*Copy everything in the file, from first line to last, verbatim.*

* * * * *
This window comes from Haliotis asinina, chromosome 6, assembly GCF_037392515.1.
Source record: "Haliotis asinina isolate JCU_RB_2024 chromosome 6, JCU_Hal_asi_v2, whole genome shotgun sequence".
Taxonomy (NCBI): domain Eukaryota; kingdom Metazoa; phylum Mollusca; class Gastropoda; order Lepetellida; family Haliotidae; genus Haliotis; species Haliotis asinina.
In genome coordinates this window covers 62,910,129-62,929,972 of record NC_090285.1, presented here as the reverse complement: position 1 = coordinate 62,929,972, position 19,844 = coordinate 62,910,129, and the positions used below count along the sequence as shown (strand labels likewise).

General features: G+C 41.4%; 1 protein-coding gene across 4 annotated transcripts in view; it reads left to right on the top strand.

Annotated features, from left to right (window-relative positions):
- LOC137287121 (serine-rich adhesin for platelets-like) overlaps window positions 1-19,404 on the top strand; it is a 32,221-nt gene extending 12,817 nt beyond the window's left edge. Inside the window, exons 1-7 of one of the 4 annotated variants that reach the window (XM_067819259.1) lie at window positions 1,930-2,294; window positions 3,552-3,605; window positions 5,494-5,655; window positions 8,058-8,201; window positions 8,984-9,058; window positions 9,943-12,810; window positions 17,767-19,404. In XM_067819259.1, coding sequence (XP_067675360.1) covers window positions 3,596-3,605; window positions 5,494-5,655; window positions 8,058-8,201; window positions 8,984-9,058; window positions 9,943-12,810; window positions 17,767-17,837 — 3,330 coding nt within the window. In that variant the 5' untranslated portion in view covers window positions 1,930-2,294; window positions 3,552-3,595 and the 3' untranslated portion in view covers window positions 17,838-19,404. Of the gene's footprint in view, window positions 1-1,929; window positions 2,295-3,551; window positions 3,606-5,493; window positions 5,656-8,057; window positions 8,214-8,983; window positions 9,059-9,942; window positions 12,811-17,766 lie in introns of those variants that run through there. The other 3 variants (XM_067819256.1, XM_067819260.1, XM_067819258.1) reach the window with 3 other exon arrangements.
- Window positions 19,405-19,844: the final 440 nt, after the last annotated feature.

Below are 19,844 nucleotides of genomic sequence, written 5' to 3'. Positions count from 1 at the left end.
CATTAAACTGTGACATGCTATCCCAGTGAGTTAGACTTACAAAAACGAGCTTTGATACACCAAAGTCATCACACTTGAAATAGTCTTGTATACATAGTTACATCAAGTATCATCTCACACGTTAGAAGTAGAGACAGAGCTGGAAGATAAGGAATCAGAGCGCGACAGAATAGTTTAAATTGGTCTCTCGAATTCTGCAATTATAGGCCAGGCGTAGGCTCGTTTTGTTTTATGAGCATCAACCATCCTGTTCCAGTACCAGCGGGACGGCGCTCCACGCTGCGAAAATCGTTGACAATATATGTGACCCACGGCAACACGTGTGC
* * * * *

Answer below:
This window comes from Haliotis asinina, chromosome 6, assembly GCF_037392515.1.
Source record: "Haliotis asinina isolate JCU_RB_2024 chromosome 6, JCU_Hal_asi_v2, whole genome shotgun sequence".
Taxonomy (NCBI): domain Eukaryota; kingdom Metazoa; phylum Mollusca; class Gastropoda; order Lepetellida; family Haliotidae; genus Haliotis; species Haliotis asinina.
In genome coordinates this window covers 62,910,129-62,929,972 of record NC_090285.1, presented here as the reverse complement: position 1 = coordinate 62,929,972, position 19,844 = coordinate 62,910,129, and the positions used below count along the sequence as shown (strand labels likewise).

General features: G+C 41.4%; 1 protein-coding gene across 4 annotated transcripts in view; it reads left to right on the top strand.

Annotated features, from left to right (window-relative positions):
- LOC137287121 (serine-rich adhesin for platelets-like) overlaps window positions 1-19,404 on the top strand; it is a 32,221-nt gene extending 12,817 nt beyond the window's left edge. Inside the window, exons 1-7 of one of the 4 annotated variants that reach the window (XM_067819259.1) lie at window positions 1,930-2,294; window positions 3,552-3,605; window positions 5,494-5,655; window positions 8,058-8,201; window positions 8,984-9,058; window positions 9,943-12,810; window positions 17,767-19,404. In XM_067819259.1, coding sequence (XP_067675360.1) covers window positions 3,596-3,605; window positions 5,494-5,655; window positions 8,058-8,201; window positions 8,984-9,058; window positions 9,943-12,810; window positions 17,767-17,837 — 3,330 coding nt within the window. In that variant the 5' untranslated portion in view covers window positions 1,930-2,294; window positions 3,552-3,595 and the 3' untranslated portion in view covers window positions 17,838-19,404. Of the gene's footprint in view, window positions 1-1,929; window positions 2,295-3,551; window positions 3,606-5,493; window positions 5,656-8,057; window positions 8,214-8,983; window positions 9,059-9,942; window positions 12,811-17,766 lie in introns of those variants that run through there. The other 3 variants (XM_067819256.1, XM_067819260.1, XM_067819258.1) reach the window with 3 other exon arrangements.
- Window positions 19,405-19,844: the final 440 nt, after the last annotated feature.

Below are 19,844 nucleotides of genomic sequence, written 5' to 3'. Positions count from 1 at the left end.
CATTAAACTGTGACATGCTATCCCAGTGAGTTAGACTTACAAAAACGAGCTTTGATACACCAAAGTCATCACACTTGAAATAGTCTTGTATACATAGTTACATCAAGTATCATCTCACACGTTAGAAGTAGAGACAGAGCTGGAAGATAAGGAATCAGAGCGCGACAGAATAGTTTAAATTGGTCTCTCGAATTCTGCAATTATAGGCCAGGCGTAGGCTCGTTTTGTTTTATGAGCATCAACCATCCTGTTCCAGTACCAGCGGGACGGCGCTCCACGCTGCGAAAATCGTTGACAATATATGTGACCCACGGCAACACGTGTGC